Grant Shapps rejected claims suggesting UK borders could descend into chaos at the end of the Brexit transition period because of lack of preparations. Logistic businesses and hauliers have warned of “major disruption” should the Government fail to put in place the necessary measures to process customs declarations and entries from January. But speaking to the BBC Today programme, the Transport Secretary insisted the past six months showed the UK would be able to cope with added pressure while still maintaining a smooth-running supply chain.
Mr Shapps said: “I have been in the job a year and I’m used to, through things like the previous Brexit deadlines and certainly through coronavirus, dealing with a large number of cataclysmic cases put to me.
“You will have noticed that through these last, very difficult six months where supply chains have been under record, enormous pressure, not once have we ended up running out of medicines.
“And though there was a run on toilet rolls and pasta and the like, there were never actually shortages.
“We’ve kept the supply chains going and I’m absolutely confident we’ll keep doing that in the future going forward.”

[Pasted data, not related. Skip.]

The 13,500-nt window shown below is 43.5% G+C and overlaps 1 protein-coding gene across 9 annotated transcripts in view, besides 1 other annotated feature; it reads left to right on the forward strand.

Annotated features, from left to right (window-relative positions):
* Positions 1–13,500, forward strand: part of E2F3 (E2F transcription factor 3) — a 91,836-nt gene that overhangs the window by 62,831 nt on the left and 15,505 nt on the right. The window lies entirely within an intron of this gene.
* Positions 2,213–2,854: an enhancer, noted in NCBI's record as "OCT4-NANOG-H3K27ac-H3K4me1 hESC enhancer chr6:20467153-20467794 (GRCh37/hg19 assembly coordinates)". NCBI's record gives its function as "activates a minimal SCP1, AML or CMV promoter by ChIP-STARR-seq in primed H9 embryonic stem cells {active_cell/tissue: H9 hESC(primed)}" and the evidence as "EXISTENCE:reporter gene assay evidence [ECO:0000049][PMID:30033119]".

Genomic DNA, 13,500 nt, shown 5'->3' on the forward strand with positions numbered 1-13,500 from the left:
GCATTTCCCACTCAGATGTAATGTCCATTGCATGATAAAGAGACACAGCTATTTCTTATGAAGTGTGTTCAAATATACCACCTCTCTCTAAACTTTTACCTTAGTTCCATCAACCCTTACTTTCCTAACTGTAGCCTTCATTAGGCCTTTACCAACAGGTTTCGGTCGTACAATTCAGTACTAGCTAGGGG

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Mr Shapps also dismissed suggestions claiming the Government had not been listening to businesses as he pointed out several meetings have been held through the years to work on the necessary border processing systems.
He added: “Across the Government, the planning for the end of the transition – I know COVID has distracted much of the country – hasn’t stopped.
“We have operation committees, I think we’re on meeting 200 at this point.
It’s true to say that until we have an outcome one way or the other with the EU in regards to these discussions on whether there is going to be a further agreement, of course, we can’t preempt that. And that creates some uncertainty.”
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“We’re no further forward, six weeks ago we were raising concerns, nothing’s happened around the grants to support trade readiness and getting custom brokers on board.
“Systems are simply not ready – we’re deeply concerned.”
Mr Burnett added: “The IT is not ready yet and we’ve not had sight of its full functionality and there are going to be an additional 10 system we’re going to need to use. We’re not going to be able to train haulers in terms of its functionality until we see it.
“The bigger issue is about customs agents, there’s going to be another 220 million declarations that will need to be completed and that means another 50,000 customs agents to do that.”